June 2017
Volume 58, Issue 8
Open Access
ARVO Annual Meeting Abstract  |   June 2017
Finite element accommodation models using elasticity gradients from Brillouin microscopy
Author Affiliations & Notes
  • Andres De la Hoz
    CSIC, Madrid, Spain
  • Giuliano Scarcelli
    University of Maryland, College Park, Maryland, United States
  • Seok Hyun Yun
    Harvard Medical School, Boston, Massachusetts, United States
  • Susana Marcos
    CSIC, Madrid, Spain
  • Footnotes
    Commercial Relationships   Andres De la Hoz, None; Giuliano Scarcelli, Massachusetts General Hospital (P); Seok Hyun Yun, Massachusetts General Hospital (P); Susana Marcos, None
  • Footnotes
    Support  ERC-2011-AdG-294099, FIS2014-56643, CMMI-1537027, R01EY025454, CMMI-1562863
Investigative Ophthalmology & Visual Science June 2017, Vol.58, 326. doi:
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      Andres De la Hoz, Giuliano Scarcelli, Seok Hyun Yun, Susana Marcos; Finite element accommodation models using elasticity gradients from Brillouin microscopy. Invest. Ophthalmol. Vis. Sci. 2017;58(8):326.

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      © ARVO (1962-2015); The Authors (2016-present)

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Purpose : To develop elasticity models of the crystalline lens using Brillouin microscopy data and evaluate their performance in lens accommodation models.

Methods : Results from compression tests and Brillouin data on human crystalline lenses aged 14, 37, and 67, and Brillouin microscopy data on longitudinal modulus variation (Besner et al IOVS 2016) were used in a finite element model of lens compression to obtain parameters for elasticity profiles of crystalline lenses in the form E(r,θ) = En – Es(r/rs)k, where En and Es are elasticity (in Young's Modulus) at nucleus and surface, rs is distance from center to surface at θ, and k is rate of change from nucleus to surface. Then, finite element models of crystalline lenses subjected to accommodation forces (for lenses aged 29 and 45 years) were developed to incorporate these gradient elasticity profiles. The models were evaluated for two separate boundary conditions: 1) with a fixed displacement corresponding to expected ciliary body expansion, 2) with a fixed force of 0.08 N. Deformation of nodes was used to calculate the deformed radii of curvature of anterior and posterior surfaces (as spherical fit) as well as the deformed thickness. Accommodation amplitude was calculated by computing lens power for deformed and undeformed conditions. Results were compared to lenses using elasticity profiles from earlier studies (Burd et al Vision Res 2002).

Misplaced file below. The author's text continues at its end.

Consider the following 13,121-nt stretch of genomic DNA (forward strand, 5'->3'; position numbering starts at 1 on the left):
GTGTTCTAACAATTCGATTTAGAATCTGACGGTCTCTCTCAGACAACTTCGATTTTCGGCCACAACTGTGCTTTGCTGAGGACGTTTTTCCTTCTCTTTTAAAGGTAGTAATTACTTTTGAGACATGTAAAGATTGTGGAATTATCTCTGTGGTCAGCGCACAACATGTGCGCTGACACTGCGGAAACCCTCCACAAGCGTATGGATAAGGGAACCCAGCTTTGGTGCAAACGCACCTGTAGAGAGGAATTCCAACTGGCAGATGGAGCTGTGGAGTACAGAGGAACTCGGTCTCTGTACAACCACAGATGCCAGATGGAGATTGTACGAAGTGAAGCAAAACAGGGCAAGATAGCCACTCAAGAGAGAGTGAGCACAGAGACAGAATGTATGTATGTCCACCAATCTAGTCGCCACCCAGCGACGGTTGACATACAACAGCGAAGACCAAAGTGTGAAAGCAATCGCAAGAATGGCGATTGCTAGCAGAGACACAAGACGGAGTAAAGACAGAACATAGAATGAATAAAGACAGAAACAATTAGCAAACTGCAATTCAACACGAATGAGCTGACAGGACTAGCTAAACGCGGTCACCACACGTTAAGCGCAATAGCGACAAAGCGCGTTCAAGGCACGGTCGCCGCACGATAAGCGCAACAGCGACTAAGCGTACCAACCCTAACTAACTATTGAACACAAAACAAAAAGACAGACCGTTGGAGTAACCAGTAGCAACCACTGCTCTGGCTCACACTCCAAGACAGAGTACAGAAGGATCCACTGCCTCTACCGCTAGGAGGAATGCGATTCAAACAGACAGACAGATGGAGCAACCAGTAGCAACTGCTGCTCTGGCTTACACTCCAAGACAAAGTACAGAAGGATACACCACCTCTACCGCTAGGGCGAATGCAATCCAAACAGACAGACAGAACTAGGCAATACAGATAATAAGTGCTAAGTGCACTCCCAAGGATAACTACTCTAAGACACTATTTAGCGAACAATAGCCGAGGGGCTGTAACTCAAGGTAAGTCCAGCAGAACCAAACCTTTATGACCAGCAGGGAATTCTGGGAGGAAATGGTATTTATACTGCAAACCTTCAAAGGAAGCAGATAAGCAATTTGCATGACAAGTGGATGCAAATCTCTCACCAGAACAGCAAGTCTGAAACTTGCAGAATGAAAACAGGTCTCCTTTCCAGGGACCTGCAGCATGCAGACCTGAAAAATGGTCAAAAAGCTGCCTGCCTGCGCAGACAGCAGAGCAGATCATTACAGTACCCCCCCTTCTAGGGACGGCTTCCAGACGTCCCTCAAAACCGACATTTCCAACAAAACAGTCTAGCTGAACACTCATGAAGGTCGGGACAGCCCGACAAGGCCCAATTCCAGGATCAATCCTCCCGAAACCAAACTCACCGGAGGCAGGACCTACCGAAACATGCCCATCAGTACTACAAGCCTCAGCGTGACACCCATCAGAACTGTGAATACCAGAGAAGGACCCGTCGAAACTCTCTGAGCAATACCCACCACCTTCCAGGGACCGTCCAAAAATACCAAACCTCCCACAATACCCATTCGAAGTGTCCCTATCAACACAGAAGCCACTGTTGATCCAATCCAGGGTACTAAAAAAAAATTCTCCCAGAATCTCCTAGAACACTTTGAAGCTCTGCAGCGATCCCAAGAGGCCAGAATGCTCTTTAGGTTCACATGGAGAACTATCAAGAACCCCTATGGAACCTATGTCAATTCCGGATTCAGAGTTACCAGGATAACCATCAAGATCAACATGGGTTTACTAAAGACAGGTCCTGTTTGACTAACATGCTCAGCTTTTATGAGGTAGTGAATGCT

Results : Elasticity profiles obtained had average E value of 0.0048 MPa and En>Es. For a fixed displacement, simulations using elasticity profiles derived from Brillouin microscopy data showed 42% and 32% less power change than elasticity profiles derived from other methods for two lenses. For a fixed force of 0.08 N, the difference between Brillouin and other gradient profiles increased, to 56% for 29-year-old model and 46% for 45-year-old model. Difference in diopter between 29 and 45 year models was smaller in Brillouin profiles than in other gradient profiles. Values of parameter k were found to affect the power change by 0.2-0.5 D for a fixed geometry.

Conclusions : Elasticity profiles found in Brillouin microscopy (where En>Es) show less accommodation amplitude than those with Es>En. Variations of rate of change in gradient (with fixed En, Es) have a minor effect on accommodation amplitude. Conversion process from Brillouin frequency shift to Elastic Modulus might account for reduced accommodation amplitude.

This is an abstract that was submitted for the 2017 ARVO Annual Meeting, held in Baltimore, MD, May 7-11, 2017.


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